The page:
COPY will offer an orienta-
tion/training class. This six-
hour class covers program
policies, how to establish
a mentor relationship, the
impact incarceration has on
families, and communica-
tion skills. There is no cost to
attend, but advanced registra-
tion is required. This will be
the last training class offered
until the fall. For more infor-
mation call 541-388-6651 or
email COPY@deschutes.org
Additional program infor-
mation is available at the
Sheriff’s Office website at
www.sheriff.deschutes.org/
copy.
Backfl ow Installation
& Testing
Winterization
Nelson Horse
Waterers
Underground Field
Irrigation
Residential Irrigation
Services
— Serving Breakfast & Lunch —
Gluten free and vegetarian options always available
Open Every Day Except Wednesday, 8 a.m. to 3 p.m.
403 E. Hood Ave. | 541.549.2699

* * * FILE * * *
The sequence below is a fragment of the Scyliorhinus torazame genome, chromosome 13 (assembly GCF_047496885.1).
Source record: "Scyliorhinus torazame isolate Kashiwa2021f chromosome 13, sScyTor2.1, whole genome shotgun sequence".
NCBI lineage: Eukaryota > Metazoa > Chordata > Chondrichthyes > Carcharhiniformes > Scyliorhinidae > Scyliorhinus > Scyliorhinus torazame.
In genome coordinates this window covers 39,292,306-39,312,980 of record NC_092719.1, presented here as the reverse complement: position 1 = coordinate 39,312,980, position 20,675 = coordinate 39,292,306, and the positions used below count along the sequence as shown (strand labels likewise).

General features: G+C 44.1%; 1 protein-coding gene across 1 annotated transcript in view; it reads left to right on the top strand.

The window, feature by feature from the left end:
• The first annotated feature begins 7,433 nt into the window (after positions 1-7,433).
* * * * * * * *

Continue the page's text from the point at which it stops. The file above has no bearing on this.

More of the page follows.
miller
I R R I G A T I O N
541-388-0190
LCB#8234
SISTERS HABITAT FOR HUMANITY
Thrift Store
We are overloaded
on BOOKS, BOOKS
and more BOOKS
ReStore
50% OFF
Lamps, Lumber
SO THEY ARE and Luggage
1/2 PRICE! La, La, La,
Come on down!
541-549-1740
Lovely!
541-549-1621
541
549 1
141 W. Main Ave., Sisters
254 W. Adams Ave., Sisters
Hours: Mon.-Sat., 9 a.m.-5 p.m.
Sunday, 12-4 p.m.
Donations accepted
Mon.-Sat., 10 a.m.-4 p.m.
Hours: Mon.-Sat., 9 a.m.-5 p.m.
Closed Sundays
Donations accepted
Mon.-Sat., 10 a.m.-4 p.m.
Welcome, Spring
Break Visitors!
SOUP OF THE DAY
March 29th - April 4th
Wed ..............Caulifl ower Cheese
Thurs .............. Mexican Chicken
Fri ....Clam Chowder & Vegetable
Sat......................Jalapeño Potato
Connect with
us for great
specials!
Sun ................ Chicken Vegetable
Mon ........................ Tomato Rice
Tues ............... Chicken Tortellini
Orders to go
welcome
Breakfast & lunch 6:30 a.m. to 2:30 p.m.
Nightly dining until 10 p.m. (21 & over)
171 W. Cascade Ave., Sisters | 541-549-2631